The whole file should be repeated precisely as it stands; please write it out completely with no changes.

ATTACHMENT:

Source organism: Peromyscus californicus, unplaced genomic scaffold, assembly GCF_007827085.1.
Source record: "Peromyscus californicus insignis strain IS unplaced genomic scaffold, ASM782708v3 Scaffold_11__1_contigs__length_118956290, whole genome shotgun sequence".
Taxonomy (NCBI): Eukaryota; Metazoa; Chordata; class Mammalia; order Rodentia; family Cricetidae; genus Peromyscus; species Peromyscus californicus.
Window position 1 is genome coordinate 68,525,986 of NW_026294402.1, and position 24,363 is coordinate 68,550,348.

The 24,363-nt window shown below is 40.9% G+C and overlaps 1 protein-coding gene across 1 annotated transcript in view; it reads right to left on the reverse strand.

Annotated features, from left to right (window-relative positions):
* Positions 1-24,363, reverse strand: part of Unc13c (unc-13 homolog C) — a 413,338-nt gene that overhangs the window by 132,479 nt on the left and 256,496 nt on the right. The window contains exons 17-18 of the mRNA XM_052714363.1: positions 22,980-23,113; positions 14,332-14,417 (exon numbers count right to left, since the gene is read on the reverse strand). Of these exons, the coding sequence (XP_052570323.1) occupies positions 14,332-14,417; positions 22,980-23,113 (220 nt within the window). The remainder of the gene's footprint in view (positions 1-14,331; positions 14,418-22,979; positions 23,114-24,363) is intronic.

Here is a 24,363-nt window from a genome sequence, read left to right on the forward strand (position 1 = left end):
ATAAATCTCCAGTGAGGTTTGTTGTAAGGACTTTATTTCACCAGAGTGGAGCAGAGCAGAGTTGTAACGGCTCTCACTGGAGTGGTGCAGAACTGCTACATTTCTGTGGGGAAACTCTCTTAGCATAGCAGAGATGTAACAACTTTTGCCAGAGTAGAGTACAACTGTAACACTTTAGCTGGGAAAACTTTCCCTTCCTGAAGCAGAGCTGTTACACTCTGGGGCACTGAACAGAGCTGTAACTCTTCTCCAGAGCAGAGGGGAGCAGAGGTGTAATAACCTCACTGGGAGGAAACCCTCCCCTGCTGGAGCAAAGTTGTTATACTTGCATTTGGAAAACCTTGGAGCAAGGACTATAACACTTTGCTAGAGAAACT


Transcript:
Source organism: Peromyscus californicus, unplaced genomic scaffold, assembly GCF_007827085.1.
Source record: "Peromyscus californicus insignis strain IS unplaced genomic scaffold, ASM782708v3 Scaffold_11__1_contigs__length_118956290, whole genome shotgun sequence".
Taxonomy (NCBI): Eukaryota; Metazoa; Chordata; class Mammalia; order Rodentia; family Cricetidae; genus Peromyscus; species Peromyscus californicus.
Window position 1 is genome coordinate 68,525,986 of NW_026294402.1, and position 24,363 is coordinate 68,550,348.

The 24,363-nt window shown below is 40.9% G+C and overlaps 1 protein-coding gene across 1 annotated transcript in view; it reads right to left on the reverse strand.

Annotated features, from left to right (window-relative positions):
* Positions 1-24,363, reverse strand: part of Unc13c (unc-13 homolog C) — a 413,338-nt gene that overhangs the window by 132,479 nt on the left and 256,496 nt on the right. The window contains exons 17-18 of the mRNA XM_052714363.1: positions 22,980-23,113; positions 14,332-14,417 (exon numbers count right to left, since the gene is read on the reverse strand). Of these exons, the coding sequence (XP_052570323.1) occupies positions 14,332-14,417; positions 22,980-23,113 (220 nt within the window). The remainder of the gene's footprint in view (positions 1-14,331; positions 14,418-22,979; positions 23,114-24,363) is intronic.

Here is a 24,363-nt window from a genome sequence, read left to right on the forward strand (position 1 = left end):
ATAAATCTCCAGTGAGGTTTGTTGTAAGGACTTTATTTCACCAGAGTGGAGCAGAGCAGAGTTGTAACGGCTCTCACTGGAGTGGTGCAGAACTGCTACATTTCTGTGGGGAAACTCTCTTAGCATAGCAGAGATGTAACAACTTTTGCCAGAGTAGAGTACAACTGTAACACTTTAGCTGGGAAAACTTTCCCTTCCTGAAGCAGAGCTGTTACACTCTGGGGCACTGAACAGAGCTGTAACTCTTCTCCAGAGCAGAGGGGAGCAGAGGTGTAATAACCTCACTGGGAGGAAACCCTCCCCTGCTGGAGCAAAGTTGTTATACTTGCATTTGGAAAACCTTGGAGCAAGGACTATAACACTTTGCTAGAGAAACT